In the fantasy based on the ever popular premise of replaying one’s youth, Peggy Sue attends her 25th high school reunion just as she and longtime husband Charlie are about to divorce. A magical movie time machine whisks her back to her high school days.
She foolishly believes she won’t make the same mistakes again, but, as she learns, “being young is just as complicated as being old.” Rated PG-13, 103 minutes.
Francis Ford Coppola changed genres in 2011’s Twixt, a stylish yet somewhat strained Gothic tale about a middling mystery writer (Val Kilmer), Baltimore, who stops in a small town and becomes embroiled in a local secret. The sheriff (Bruce Dern, reliably over the top) reveals to the writer a recently retrieved corpse, one with a wooden stake through her heart.
Before long, Baltimore talks to a girl long dead (Elle Fanning) and eventually discusses the story about the town’s big secret with a conveniently conjured Edgar Allan Poe (Ben Chaplin).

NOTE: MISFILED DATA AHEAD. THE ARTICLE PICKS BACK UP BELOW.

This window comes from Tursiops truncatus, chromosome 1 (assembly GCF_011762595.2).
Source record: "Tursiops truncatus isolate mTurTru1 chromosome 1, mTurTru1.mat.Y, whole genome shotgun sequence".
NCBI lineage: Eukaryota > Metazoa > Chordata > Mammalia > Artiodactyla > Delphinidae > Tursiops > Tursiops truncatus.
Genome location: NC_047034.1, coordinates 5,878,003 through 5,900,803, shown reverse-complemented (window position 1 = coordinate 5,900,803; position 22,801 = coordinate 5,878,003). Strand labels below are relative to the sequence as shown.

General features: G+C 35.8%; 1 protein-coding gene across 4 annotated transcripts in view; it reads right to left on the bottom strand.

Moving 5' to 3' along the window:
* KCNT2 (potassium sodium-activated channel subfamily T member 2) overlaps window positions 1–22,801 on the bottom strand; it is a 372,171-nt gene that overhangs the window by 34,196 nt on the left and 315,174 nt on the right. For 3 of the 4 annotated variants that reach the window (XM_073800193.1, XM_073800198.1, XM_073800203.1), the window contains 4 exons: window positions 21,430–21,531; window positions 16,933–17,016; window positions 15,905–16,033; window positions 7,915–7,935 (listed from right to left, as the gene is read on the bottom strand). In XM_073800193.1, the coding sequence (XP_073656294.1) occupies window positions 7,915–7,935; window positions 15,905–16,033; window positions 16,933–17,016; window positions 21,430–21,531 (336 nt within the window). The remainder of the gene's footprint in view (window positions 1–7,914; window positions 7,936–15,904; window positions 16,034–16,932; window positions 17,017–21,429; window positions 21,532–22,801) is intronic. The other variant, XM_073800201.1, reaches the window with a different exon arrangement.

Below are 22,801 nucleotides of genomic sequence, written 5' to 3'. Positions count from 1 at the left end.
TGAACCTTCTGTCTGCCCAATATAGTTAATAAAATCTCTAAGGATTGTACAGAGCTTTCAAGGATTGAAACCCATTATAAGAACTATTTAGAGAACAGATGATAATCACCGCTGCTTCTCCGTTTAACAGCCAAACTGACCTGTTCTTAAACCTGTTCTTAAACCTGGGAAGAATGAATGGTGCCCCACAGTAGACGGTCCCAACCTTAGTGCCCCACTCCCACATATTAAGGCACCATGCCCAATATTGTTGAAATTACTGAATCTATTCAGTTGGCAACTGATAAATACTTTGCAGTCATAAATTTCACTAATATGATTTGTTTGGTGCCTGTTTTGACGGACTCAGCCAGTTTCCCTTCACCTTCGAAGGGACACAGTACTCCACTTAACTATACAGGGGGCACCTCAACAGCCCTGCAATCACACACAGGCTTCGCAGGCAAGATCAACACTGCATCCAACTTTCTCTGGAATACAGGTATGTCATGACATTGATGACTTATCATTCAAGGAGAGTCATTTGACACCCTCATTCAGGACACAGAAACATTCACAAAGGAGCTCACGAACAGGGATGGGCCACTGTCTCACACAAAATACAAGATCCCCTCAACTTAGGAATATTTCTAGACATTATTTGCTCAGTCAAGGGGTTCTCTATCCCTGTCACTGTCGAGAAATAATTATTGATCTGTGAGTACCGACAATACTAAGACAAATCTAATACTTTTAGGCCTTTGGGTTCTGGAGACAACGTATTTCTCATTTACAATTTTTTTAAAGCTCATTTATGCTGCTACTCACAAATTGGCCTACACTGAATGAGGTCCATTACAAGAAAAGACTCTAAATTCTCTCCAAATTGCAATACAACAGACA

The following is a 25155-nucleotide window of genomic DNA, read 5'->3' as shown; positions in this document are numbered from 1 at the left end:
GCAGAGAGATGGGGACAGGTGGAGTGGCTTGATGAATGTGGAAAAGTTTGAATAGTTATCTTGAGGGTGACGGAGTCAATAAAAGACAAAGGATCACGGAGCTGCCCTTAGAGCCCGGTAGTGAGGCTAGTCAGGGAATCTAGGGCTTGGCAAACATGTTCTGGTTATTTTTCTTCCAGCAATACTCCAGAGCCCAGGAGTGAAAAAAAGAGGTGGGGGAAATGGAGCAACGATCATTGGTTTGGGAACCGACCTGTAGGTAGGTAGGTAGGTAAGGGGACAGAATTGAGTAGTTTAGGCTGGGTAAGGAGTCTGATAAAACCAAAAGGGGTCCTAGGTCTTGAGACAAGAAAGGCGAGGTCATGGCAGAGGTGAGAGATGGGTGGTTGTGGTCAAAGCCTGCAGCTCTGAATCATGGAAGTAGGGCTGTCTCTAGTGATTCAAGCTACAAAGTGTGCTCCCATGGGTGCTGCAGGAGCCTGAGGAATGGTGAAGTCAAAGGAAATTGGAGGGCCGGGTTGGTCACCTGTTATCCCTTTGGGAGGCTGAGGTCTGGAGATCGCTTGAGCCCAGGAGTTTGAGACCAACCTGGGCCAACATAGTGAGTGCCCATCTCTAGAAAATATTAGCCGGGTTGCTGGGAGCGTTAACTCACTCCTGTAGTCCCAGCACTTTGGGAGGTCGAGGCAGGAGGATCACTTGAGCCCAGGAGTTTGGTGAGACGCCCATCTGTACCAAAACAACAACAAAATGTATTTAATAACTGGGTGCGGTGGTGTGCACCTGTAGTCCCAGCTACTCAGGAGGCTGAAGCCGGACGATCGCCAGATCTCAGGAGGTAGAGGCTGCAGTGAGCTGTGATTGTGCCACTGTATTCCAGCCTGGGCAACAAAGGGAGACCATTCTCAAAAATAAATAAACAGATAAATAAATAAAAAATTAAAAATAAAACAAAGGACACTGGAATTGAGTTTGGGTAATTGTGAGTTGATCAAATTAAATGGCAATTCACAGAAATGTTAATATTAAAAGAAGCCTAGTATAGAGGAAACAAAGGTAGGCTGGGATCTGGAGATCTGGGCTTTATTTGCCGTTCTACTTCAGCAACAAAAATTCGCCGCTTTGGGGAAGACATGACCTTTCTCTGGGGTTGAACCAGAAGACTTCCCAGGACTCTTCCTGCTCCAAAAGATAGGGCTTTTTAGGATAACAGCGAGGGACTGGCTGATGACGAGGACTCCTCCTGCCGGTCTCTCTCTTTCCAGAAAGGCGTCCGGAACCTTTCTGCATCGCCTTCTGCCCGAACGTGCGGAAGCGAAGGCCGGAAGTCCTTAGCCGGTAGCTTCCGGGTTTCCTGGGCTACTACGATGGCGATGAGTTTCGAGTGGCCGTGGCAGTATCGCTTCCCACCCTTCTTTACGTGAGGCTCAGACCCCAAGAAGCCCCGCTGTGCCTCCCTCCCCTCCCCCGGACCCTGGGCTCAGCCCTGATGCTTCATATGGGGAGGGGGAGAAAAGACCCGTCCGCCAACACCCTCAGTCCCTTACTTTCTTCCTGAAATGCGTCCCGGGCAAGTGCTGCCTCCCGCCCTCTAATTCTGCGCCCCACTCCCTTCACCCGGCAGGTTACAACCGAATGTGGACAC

Coppola shows enough of his renowned craft to create some truly creepy atmospherics to complement his acute eye. The narrative slogs, if not wanders, at times, but the director maintains interest with a fascinating succession of eye-catching images. Rated R, 88 minutes.
Rushlights (**1/2) A neo-noir master director, John Dahl (Rounders, The Last Seduction, Red Rock West) might have made something from the rich material found in this tale of a drug-addicted waitress, Sarah (Haley Webb), who agrees to a scheme proposed by her sleazy boyfriend, Billy (Josh Henderson).